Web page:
19760203100 | Floodwaters irrigating a crop, AB, 1945-1955
Floodwaters irrigating a crop, AB, 1945-1955
Between 1945 and 1955, 20th century
Silver salts on paper
25.4 x 20.5 cm
This artefact belongs to : © Sir Alexander Galt Museum and Archives
Keys to History
In his book Quenching the Prairie Thirst, John Gilpin concludes his explanation of the irrigation agreement between the Government of Canada and the Church of Jesus Christ of Latter Day Saints as follows: "Upon the establishment of 50 families in each hamlet, settlers were to be permitted to take water from the canal for a fee of $2 per acre per year. The settlers were permitted to work on irrigation works or railway construction to pay their water rates. The future management of the system was covered in the provision that the main canal was to be the responsibility of the parties using water in proportion to their interests. The company thus envisaged a system which would to a large extent, be run by the water users themselves. To aid in the travel of settlers to the area, the company agreed to advance railway fares for families from Utah as long as the distance traveled did not exceed the distance from Salt Lake City to Lethbridge. The advance was to be deducted from the payments made for canal construction."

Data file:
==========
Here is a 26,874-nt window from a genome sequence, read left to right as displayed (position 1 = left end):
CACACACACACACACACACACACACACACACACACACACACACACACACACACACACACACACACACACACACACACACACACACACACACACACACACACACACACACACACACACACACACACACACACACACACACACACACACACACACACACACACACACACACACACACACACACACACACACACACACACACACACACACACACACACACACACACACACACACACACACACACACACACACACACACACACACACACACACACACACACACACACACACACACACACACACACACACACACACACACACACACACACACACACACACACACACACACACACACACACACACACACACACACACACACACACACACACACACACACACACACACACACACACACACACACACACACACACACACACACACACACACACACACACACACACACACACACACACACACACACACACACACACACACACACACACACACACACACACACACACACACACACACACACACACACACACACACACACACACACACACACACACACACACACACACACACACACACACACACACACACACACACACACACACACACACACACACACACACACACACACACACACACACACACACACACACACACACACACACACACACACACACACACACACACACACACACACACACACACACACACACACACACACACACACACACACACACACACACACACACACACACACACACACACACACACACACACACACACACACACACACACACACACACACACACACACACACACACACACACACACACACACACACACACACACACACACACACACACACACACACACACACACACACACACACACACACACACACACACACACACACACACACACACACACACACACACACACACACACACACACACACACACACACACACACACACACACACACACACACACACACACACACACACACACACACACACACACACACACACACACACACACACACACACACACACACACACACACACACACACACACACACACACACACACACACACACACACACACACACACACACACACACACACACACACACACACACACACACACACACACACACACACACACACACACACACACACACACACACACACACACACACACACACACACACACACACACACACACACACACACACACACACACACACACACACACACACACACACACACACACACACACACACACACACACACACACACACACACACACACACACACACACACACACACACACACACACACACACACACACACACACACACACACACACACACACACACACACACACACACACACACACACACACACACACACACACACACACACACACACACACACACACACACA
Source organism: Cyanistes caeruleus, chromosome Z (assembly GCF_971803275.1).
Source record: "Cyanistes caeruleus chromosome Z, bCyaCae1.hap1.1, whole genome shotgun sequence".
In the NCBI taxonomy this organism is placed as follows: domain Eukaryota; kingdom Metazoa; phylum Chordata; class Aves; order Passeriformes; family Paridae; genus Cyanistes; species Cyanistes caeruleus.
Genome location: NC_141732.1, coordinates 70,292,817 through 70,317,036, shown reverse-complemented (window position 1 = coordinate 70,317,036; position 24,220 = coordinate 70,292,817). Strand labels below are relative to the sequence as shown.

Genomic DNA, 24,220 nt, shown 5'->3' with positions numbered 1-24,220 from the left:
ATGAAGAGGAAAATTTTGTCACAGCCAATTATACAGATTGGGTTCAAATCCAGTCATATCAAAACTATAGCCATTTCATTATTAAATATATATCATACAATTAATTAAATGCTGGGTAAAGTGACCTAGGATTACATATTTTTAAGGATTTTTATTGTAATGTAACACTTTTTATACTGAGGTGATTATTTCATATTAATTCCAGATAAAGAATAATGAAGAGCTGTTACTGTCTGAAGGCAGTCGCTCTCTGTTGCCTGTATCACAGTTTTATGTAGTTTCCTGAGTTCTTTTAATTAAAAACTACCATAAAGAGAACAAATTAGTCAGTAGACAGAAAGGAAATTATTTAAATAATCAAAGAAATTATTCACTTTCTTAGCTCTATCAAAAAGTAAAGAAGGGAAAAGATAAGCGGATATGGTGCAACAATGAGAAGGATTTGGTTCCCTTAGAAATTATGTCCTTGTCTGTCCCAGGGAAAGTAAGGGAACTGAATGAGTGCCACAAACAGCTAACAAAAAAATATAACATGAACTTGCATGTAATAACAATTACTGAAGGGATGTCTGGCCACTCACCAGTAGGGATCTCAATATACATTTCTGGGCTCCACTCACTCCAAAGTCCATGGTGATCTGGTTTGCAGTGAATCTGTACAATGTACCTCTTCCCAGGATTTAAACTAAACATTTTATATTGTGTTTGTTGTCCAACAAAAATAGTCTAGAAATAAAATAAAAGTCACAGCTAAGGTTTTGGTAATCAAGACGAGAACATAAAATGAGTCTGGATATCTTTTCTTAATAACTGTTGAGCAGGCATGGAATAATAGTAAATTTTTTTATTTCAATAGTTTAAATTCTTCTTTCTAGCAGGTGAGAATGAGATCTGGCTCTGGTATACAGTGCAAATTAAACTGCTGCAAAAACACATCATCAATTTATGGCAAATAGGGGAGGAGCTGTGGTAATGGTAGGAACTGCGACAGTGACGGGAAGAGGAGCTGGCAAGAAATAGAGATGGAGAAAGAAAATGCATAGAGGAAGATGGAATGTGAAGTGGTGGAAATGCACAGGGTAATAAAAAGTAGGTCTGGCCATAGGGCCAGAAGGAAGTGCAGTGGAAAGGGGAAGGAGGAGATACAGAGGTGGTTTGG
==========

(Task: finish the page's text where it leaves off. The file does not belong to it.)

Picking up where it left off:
Flood irrigation is an ancient technique, and the first method used to bring water to southwestern Alberta. It did have one important limitation - gravity.
The first pivot sprinkler irrigation system was installed on the Campbell Brothers' farm east of Burdett, Alberta, in May 1962. This system and subsequent refinements represent the current level of irrigation technology.
It wasn't until 1948 that the first two hand-move sprinkler systems were introduced to southern Alberta. These systems allowed farmers to irrigate on rough land and apply water from a low point to a high point.
This photograph shows an unidentified man using floodwater to irrigate a field.